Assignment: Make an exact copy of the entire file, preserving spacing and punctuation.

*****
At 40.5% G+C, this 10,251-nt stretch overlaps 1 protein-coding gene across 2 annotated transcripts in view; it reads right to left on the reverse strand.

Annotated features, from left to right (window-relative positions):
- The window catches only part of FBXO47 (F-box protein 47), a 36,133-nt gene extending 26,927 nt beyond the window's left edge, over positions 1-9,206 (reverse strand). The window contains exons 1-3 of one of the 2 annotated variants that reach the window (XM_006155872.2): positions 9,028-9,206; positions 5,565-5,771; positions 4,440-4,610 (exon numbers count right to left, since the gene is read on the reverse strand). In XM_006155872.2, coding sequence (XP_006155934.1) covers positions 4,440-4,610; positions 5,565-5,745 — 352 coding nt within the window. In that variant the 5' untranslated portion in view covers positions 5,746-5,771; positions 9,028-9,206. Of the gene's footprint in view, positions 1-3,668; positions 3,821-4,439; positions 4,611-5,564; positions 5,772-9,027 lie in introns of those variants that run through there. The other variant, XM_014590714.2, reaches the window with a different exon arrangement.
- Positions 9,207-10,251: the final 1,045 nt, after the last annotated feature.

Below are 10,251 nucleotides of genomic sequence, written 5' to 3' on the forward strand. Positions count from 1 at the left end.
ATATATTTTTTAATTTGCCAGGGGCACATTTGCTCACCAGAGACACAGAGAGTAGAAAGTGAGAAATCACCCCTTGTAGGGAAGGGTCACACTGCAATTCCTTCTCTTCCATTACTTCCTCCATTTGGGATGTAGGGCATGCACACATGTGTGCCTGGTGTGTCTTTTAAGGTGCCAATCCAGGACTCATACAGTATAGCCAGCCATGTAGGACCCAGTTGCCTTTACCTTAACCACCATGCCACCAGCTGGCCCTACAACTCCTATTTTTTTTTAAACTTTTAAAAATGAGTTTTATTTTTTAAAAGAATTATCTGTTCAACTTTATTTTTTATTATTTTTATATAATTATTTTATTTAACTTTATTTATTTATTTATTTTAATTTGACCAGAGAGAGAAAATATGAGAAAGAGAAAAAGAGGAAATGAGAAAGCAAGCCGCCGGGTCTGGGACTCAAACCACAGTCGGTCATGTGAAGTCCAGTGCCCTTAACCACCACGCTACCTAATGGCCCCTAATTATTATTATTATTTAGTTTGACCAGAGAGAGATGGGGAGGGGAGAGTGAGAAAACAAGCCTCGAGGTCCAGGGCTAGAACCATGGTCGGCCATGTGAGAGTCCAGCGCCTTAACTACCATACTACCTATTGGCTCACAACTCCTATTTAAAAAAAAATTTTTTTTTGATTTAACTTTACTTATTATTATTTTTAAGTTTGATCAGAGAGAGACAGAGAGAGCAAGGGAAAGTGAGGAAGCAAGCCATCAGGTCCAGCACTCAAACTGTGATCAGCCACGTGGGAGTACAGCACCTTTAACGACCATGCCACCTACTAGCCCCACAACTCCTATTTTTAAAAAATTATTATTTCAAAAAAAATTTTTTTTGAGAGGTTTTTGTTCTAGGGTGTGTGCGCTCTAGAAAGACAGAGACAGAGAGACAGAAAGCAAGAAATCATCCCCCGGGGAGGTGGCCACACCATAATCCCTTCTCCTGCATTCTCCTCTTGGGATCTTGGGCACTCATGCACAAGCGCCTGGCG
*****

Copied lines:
At 40.5% G+C, this 10,251-nt stretch overlaps 1 protein-coding gene across 2 annotated transcripts in view; it reads right to left on the reverse strand.

Annotated features, from left to right (window-relative positions):
- The window catches only part of FBXO47 (F-box protein 47), a 36,133-nt gene extending 26,927 nt beyond the window's left edge, over positions 1-9,206 (reverse strand). The window contains exons 1-3 of one of the 2 annotated variants that reach the window (XM_006155872.2): positions 9,028-9,206; positions 5,565-5,771; positions 4,440-4,610 (exon numbers count right to left, since the gene is read on the reverse strand). In XM_006155872.2, coding sequence (XP_006155934.1) covers positions 4,440-4,610; positions 5,565-5,745 — 352 coding nt within the window. In that variant the 5' untranslated portion in view covers positions 5,746-5,771; positions 9,028-9,206. Of the gene's footprint in view, positions 1-3,668; positions 3,821-4,439; positions 4,611-5,564; positions 5,772-9,027 lie in introns of those variants that run through there. The other variant, XM_014590714.2, reaches the window with a different exon arrangement.
- Positions 9,207-10,251: the final 1,045 nt, after the last annotated feature.

Below are 10,251 nucleotides of genomic sequence, written 5' to 3' on the forward strand. Positions count from 1 at the left end.
ATATATTTTTTAATTTGCCAGGGGCACATTTGCTCACCAGAGACACAGAGAGTAGAAAGTGAGAAATCACCCCTTGTAGGGAAGGGTCACACTGCAATTCCTTCTCTTCCATTACTTCCTCCATTTGGGATGTAGGGCATGCACACATGTGTGCCTGGTGTGTCTTTTAAGGTGCCAATCCAGGACTCATACAGTATAGCCAGCCATGTAGGACCCAGTTGCCTTTACCTTAACCACCATGCCACCAGCTGGCCCTACAACTCCTATTTTTTTTTAAACTTTTAAAAATGAGTTTTATTTTTTAAAAGAATTATCTGTTCAACTTTATTTTTTATTATTTTTATATAATTATTTTATTTAACTTTATTTATTTATTTATTTTAATTTGACCAGAGAGAGAAAATATGAGAAAGAGAAAAAGAGGAAATGAGAAAGCAAGCCGCCGGGTCTGGGACTCAAACCACAGTCGGTCATGTGAAGTCCAGTGCCCTTAACCACCACGCTACCTAATGGCCCCTAATTATTATTATTATTTAGTTTGACCAGAGAGAGATGGGGAGGGGAGAGTGAGAAAACAAGCCTCGAGGTCCAGGGCTAGAACCATGGTCGGCCATGTGAGAGTCCAGCGCCTTAACTACCATACTACCTATTGGCTCACAACTCCTATTTAAAAAAAAATTTTTTTTTGATTTAACTTTACTTATTATTATTTTTAAGTTTGATCAGAGAGAGACAGAGAGAGCAAGGGAAAGTGAGGAAGCAAGCCATCAGGTCCAGCACTCAAACTGTGATCAGCCACGTGGGAGTACAGCACCTTTAACGACCATGCCACCTACTAGCCCCACAACTCCTATTTTTAAAAAATTATTATTTCAAAAAAAATTTTTTTTGAGAGGTTTTTGTTCTAGGGTGTGTGCGCTCTAGAAAGACAGAGACAGAGAGACAGAAAGCAAGAAATCATCCCCCGGGGAGGTGGCCACACCATAATCCCTTCTCCTGCATTCTCCTCTTGGGATCTTGGGCACTCATGCACAAGCGCCTGGCG